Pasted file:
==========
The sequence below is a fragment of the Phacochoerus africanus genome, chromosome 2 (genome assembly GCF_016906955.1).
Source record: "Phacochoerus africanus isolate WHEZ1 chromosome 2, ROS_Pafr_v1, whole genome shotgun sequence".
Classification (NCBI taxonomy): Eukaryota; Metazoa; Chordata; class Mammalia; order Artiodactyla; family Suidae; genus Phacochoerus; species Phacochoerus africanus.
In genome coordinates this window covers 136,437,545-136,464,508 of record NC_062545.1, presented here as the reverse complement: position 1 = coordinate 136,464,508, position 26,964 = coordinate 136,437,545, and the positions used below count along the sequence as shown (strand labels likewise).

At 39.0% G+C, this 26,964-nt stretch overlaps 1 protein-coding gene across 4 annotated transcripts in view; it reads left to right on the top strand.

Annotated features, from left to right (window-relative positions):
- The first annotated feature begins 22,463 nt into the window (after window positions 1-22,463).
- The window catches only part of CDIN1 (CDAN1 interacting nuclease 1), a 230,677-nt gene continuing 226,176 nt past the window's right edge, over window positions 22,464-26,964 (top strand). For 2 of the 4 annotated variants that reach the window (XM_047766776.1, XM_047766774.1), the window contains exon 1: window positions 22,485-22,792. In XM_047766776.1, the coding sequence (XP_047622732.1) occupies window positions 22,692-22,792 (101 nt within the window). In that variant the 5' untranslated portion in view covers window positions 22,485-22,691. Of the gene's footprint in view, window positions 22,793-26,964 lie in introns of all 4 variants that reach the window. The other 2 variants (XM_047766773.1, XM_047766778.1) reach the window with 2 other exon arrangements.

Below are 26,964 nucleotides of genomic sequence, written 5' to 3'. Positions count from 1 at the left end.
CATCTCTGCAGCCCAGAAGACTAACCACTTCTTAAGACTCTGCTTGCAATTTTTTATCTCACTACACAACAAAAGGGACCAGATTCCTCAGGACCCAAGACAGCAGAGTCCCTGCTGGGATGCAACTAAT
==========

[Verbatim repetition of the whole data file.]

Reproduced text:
The sequence below is a fragment of the Phacochoerus africanus genome, chromosome 2 (genome assembly GCF_016906955.1).
Source record: "Phacochoerus africanus isolate WHEZ1 chromosome 2, ROS_Pafr_v1, whole genome shotgun sequence".
Classification (NCBI taxonomy): Eukaryota; Metazoa; Chordata; class Mammalia; order Artiodactyla; family Suidae; genus Phacochoerus; species Phacochoerus africanus.
In genome coordinates this window covers 136,437,545-136,464,508 of record NC_062545.1, presented here as the reverse complement: position 1 = coordinate 136,464,508, position 26,964 = coordinate 136,437,545, and the positions used below count along the sequence as shown (strand labels likewise).

At 39.0% G+C, this 26,964-nt stretch overlaps 1 protein-coding gene across 4 annotated transcripts in view; it reads left to right on the top strand.

Annotated features, from left to right (window-relative positions):
- The first annotated feature begins 22,463 nt into the window (after window positions 1-22,463).
- The window catches only part of CDIN1 (CDAN1 interacting nuclease 1), a 230,677-nt gene continuing 226,176 nt past the window's right edge, over window positions 22,464-26,964 (top strand). For 2 of the 4 annotated variants that reach the window (XM_047766776.1, XM_047766774.1), the window contains exon 1: window positions 22,485-22,792. In XM_047766776.1, the coding sequence (XP_047622732.1) occupies window positions 22,692-22,792 (101 nt within the window). In that variant the 5' untranslated portion in view covers window positions 22,485-22,691. Of the gene's footprint in view, window positions 22,793-26,964 lie in introns of all 4 variants that reach the window. The other 2 variants (XM_047766773.1, XM_047766778.1) reach the window with 2 other exon arrangements.

Below are 26,964 nucleotides of genomic sequence, written 5' to 3'. Positions count from 1 at the left end.
CATCTCTGCAGCCCAGAAGACTAACCACTTCTTAAGACTCTGCTTGCAATTTTTTATCTCACTACACAACAAAAGGGACCAGATTCCTCAGGACCCAAGACAGCAGAGTCCCTGCTGGGATGCAACTAAT